Housing affordability problems of first-time homebuyers and low- and moderate-income renters will not fade away in the 1990s, according to "The State of the Nation's Housing 1990," the third in a series of annual reports by the Joint Center for Housing Studies of Harvard University.
The report states that rents nationwide have stabilized at record high levels, although rents paid by the poor continue to rise.
Among all poverty level renters, 68.1 percent paid more than half of their income for rent in 1987, without a guarantee of decent living conditions. More than a third of poor households live in structurally inadequate housing.
Despite the continued housing problems of the poor, housing assistance efforts lag. Of the 7 million poor renter households counted in 1987, only 2.3 million received housing assistance, and another 1.5 million received income assistance, but no housing assistance.
The remaining 3.2 million poor renters faced the rising rent burdens unassisted. "The poor households that receive neither housing assistance nor income assistance face a quality/cost trade-off," explained William Apgar, co-author of the report.
"Without federal housing assistance, these households can either devote large shares of their meager incomes to secure adequate housing, or they can pay less but live in units of marginal quality. Even this choice is vanishing, as low-cost units rapidly disappear from the inventory due to abandonment or upgrading for higher income tenants."
High housing costs also make it difficult for low- and moderate income families to buy a first home.
The ability of young households to buy homes has improved somewhat since the early 1980s, but homeowner costs as a percent of potential first-time buyer income still remain well above levels recorded 20 years ago.
"Lack of income and wealth particularly limit access to homeownership by black households," said Denise DiPasquale, another co-author of the report.
"Even with a 10 percent down payment mortgage, only 20 percent of white renters and 4 percent of black renters have the income and wealth to purchase a typical starter
home," she added.
Ms. DiPasquale says that many young renters delay becoming homeowners because they lack the cash needed for the down payment or the income required to qualify for a mortgage. As a result, they are locked out of a primary savings vehicle.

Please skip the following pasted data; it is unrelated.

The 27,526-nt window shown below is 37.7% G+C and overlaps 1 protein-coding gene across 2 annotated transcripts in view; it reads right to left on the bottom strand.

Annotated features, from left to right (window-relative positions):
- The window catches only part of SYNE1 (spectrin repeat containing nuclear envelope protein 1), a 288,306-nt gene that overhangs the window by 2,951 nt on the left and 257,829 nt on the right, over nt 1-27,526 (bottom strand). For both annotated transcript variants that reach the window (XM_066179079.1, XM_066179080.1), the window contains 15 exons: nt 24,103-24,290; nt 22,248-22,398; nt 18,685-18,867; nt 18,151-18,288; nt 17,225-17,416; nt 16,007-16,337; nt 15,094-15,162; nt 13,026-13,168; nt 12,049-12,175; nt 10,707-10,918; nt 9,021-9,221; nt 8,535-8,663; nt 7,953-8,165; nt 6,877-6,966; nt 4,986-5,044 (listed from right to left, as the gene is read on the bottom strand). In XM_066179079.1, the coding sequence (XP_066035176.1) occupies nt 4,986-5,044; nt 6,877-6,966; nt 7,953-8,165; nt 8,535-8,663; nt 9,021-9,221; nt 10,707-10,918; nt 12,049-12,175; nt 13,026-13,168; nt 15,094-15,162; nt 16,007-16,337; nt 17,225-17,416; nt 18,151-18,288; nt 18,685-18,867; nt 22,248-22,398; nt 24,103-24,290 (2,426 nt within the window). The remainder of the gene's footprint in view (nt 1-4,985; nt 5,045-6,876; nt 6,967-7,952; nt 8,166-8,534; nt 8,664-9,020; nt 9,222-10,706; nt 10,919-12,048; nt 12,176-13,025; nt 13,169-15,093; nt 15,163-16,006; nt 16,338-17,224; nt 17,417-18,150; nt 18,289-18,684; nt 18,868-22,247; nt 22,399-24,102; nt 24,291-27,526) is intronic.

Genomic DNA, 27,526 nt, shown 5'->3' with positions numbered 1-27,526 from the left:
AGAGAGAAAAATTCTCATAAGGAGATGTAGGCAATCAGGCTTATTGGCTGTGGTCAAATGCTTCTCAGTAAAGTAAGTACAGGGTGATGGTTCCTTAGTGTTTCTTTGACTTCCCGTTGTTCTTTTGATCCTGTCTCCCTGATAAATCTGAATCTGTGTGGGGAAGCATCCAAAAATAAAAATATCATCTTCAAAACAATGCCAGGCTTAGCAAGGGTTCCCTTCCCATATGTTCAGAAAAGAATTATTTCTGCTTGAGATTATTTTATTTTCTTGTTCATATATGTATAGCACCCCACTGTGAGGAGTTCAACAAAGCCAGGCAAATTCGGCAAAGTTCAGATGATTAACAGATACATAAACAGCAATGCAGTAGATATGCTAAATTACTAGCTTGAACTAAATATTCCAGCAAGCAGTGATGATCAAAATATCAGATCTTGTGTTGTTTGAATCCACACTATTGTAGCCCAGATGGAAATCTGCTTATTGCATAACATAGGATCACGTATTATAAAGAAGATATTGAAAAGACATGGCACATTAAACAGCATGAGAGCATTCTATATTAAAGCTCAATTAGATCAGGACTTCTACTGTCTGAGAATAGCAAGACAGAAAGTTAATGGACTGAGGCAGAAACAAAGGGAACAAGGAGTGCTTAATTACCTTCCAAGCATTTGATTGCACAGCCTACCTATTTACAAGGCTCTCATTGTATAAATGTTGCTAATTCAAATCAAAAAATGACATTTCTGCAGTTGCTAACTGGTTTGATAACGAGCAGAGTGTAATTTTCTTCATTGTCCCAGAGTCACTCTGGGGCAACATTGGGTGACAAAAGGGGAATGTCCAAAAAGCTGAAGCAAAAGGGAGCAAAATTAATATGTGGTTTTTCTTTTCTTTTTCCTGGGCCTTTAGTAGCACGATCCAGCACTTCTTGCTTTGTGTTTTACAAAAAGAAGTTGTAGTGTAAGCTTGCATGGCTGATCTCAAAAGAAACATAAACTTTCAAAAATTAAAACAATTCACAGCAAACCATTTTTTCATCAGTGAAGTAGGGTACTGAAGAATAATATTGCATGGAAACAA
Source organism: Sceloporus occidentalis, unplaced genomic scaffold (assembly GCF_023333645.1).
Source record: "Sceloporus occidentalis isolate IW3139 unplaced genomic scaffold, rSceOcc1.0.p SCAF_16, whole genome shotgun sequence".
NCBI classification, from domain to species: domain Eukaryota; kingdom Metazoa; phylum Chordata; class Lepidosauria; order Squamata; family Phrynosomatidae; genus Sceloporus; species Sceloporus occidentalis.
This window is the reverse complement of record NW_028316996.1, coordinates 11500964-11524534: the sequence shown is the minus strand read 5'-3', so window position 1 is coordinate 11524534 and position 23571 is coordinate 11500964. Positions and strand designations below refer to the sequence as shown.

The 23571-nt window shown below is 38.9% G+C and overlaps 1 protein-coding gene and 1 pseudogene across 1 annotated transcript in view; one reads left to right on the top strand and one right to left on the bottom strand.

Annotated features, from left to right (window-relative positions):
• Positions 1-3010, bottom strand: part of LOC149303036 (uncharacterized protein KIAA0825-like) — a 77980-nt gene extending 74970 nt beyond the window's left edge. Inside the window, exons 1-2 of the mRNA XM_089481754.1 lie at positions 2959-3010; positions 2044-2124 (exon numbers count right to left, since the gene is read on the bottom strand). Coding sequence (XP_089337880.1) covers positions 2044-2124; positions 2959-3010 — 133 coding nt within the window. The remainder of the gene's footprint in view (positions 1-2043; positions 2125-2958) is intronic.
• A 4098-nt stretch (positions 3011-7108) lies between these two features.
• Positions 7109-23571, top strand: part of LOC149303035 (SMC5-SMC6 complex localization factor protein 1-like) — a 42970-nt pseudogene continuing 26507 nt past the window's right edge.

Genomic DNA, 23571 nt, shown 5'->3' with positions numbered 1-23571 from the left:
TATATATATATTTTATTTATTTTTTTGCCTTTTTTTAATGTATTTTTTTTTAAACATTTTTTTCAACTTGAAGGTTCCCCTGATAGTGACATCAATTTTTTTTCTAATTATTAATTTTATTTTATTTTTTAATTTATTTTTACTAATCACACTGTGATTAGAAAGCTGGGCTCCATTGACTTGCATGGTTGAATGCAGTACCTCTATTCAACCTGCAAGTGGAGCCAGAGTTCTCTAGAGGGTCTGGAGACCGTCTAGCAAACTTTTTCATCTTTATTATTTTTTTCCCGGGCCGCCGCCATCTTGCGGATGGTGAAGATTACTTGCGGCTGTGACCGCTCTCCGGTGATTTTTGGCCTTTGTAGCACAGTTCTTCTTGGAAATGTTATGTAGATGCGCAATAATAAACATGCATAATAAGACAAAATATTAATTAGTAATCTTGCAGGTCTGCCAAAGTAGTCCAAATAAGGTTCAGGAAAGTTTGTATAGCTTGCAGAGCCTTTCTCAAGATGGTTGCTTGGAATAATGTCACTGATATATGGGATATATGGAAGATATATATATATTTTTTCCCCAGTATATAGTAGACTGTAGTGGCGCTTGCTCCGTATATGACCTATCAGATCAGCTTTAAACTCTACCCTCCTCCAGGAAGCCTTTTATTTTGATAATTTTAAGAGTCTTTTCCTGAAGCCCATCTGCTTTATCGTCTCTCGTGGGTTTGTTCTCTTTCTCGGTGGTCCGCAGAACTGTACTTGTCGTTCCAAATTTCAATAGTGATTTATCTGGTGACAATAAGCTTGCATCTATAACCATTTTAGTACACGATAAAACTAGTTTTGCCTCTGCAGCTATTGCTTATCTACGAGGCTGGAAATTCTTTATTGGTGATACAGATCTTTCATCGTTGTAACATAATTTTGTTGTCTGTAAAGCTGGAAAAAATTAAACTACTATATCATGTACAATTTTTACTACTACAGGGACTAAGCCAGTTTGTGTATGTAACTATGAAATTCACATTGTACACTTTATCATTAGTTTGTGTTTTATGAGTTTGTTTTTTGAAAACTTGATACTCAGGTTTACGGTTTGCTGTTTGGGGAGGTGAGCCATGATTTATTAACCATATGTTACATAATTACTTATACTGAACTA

"These potential buyers face a Catch-22: they lack the savings and wealth to secure a home, the very asset that has proven to be the best source of wealth accumulation for the vast majority of American house holds," she observed.
Looking to the future, the report sees little reason for the much-discussed sustained housing price decline to materialize. "Housing prices may fluctuate over time, but those who forecast an impending nationwide housing market crash are misreading the likely trends of the 1990," said Mr. Apgar. Household growth will slow in the decade ahead, he says, but it will not result in an actual decrease in either the total number of households or overall housing demand.
Gains in household income and wealth will add further to housing demand. "Combined with continued high housing construction costs, growing housing demand implies that persistent declines in home prices are unlikely on a national basis," he concluded.
"Since a substantial share of national wealth is tied up in home equity, the forecast stability of home prices is good news for the nation's 55 million home owners," Ms. DiPasquale noted.
By analyzing nine representative markets over a 15-year period, the study provides clear examples of how equity in a home grows over time. Even in markets where house price inflation has been relatively modest, homeowners have reaped substantial increases in equity.
Noting that homeownership and the associated equity buildup are major components in the financial security of elderly Americans, the study calls for continued efforts to expand homeownership opportunities among black households, young households, or others with limited financial resources.
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